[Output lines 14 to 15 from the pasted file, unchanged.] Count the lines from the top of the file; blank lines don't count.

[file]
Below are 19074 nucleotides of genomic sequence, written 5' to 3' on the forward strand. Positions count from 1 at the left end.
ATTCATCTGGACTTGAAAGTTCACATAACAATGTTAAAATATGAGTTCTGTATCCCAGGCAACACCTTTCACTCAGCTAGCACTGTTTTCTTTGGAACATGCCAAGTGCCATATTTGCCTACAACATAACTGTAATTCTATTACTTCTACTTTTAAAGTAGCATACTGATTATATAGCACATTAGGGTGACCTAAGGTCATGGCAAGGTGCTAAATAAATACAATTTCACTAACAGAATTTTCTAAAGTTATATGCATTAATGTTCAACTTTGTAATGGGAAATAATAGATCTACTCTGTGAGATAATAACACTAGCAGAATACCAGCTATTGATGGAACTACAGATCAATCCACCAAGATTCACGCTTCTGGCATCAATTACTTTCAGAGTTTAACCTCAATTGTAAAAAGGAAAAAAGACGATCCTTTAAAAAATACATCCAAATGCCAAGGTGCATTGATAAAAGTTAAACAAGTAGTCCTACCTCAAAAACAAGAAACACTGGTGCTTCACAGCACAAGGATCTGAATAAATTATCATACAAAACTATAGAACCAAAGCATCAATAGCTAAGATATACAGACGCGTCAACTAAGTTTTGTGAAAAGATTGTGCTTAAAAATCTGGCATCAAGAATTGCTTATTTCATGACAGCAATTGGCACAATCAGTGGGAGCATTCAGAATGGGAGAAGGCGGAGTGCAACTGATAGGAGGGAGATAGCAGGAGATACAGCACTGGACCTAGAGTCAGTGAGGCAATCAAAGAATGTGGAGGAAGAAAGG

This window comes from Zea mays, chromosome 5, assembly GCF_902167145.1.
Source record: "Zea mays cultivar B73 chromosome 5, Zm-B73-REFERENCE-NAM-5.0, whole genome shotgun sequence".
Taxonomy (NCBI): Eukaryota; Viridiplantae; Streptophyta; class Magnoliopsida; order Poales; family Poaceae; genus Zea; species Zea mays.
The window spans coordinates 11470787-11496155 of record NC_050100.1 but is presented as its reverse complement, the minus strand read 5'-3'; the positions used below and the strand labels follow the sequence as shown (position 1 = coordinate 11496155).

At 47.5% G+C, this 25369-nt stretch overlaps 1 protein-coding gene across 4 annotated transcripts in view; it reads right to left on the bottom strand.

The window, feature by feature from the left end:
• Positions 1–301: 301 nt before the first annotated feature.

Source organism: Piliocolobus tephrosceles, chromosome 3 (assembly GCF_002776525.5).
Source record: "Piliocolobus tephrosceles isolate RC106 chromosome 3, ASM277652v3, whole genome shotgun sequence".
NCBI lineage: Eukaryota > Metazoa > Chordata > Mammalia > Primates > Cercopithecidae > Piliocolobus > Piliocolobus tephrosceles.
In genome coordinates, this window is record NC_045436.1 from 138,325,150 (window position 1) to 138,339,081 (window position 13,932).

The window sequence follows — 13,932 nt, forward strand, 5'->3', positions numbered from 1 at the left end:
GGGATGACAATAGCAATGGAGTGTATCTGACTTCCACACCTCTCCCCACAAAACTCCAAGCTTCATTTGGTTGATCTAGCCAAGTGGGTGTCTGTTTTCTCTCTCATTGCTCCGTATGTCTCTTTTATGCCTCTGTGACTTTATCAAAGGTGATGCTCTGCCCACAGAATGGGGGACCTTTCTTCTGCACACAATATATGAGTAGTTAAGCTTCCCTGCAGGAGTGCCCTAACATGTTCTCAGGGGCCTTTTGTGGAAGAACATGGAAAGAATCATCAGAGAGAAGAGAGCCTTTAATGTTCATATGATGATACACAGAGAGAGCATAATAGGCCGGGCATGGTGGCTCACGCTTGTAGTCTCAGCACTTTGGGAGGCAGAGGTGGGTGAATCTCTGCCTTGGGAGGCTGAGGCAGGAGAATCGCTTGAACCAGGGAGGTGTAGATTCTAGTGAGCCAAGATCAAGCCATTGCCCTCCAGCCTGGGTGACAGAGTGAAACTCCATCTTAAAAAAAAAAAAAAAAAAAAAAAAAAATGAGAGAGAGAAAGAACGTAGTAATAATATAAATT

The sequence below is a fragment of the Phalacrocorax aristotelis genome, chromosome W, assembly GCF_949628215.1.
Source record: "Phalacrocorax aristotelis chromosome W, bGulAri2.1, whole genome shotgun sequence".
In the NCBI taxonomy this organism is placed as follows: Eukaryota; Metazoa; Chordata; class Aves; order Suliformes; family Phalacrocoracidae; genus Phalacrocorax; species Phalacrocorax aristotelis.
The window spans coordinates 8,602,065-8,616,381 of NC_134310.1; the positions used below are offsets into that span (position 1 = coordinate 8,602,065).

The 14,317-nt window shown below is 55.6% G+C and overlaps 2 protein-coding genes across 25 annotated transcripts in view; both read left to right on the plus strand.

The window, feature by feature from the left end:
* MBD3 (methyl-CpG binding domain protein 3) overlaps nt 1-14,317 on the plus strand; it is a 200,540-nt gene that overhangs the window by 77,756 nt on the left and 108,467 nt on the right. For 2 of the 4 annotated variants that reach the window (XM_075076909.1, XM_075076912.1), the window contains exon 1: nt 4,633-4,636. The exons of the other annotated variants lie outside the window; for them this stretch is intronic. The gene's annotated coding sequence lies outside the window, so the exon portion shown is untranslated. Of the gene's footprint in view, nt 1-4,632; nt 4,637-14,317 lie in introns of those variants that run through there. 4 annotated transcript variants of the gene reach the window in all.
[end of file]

The window sequence follows — 13,932 nt, forward strand, 5'->3', positions numbered from 1 at the left end:
GGGATGACAATAGCAATGGAGTGTATCTGACTTCCACACCTCTCCCCACAAAACTCCAAGCTTCATTTGGTTGATCTAGCCAAGTGGGTGTCTGTTTTCTCTCTCATTGCTCCGTATGTCTCTTTTATGCCTCTGTGACTTTATCAAAGGTGATGCTCTGCCCACAGAATGGGGGACCTTTCTTCTGCACACAATATATGAGTAGTTAAGCTTCCCTGCAGGAGTGCCCTAACATGTTCTCAGGGGCCTTTTGTGGAAGAACATGGAAAGAATCATCAGAGAGAAGAGAGCCTTTAATGTTCATATGATGATACACAGAGAGAGCATAATAGGCCGGGCATGGTGGCTCACGCTTGTAGTCTCAGCACTTTGGGAGGCAGAGGTGGGTGAATCTCTGCCTTGGGAGGCTGAGGCAGGAGAATCGCTTGAACCAGGGAGGTGTAGATTCTAGTGAGCCAAGATCAAGCCATTGCCCTCCAGCCTGGGTGACAGAGTGAAACTCCATCTTAAAAAAAAAAAAAAAAAAAAAAAAAAATGAGAGAGAGAAAGAACGTAGTAATAATATAAATT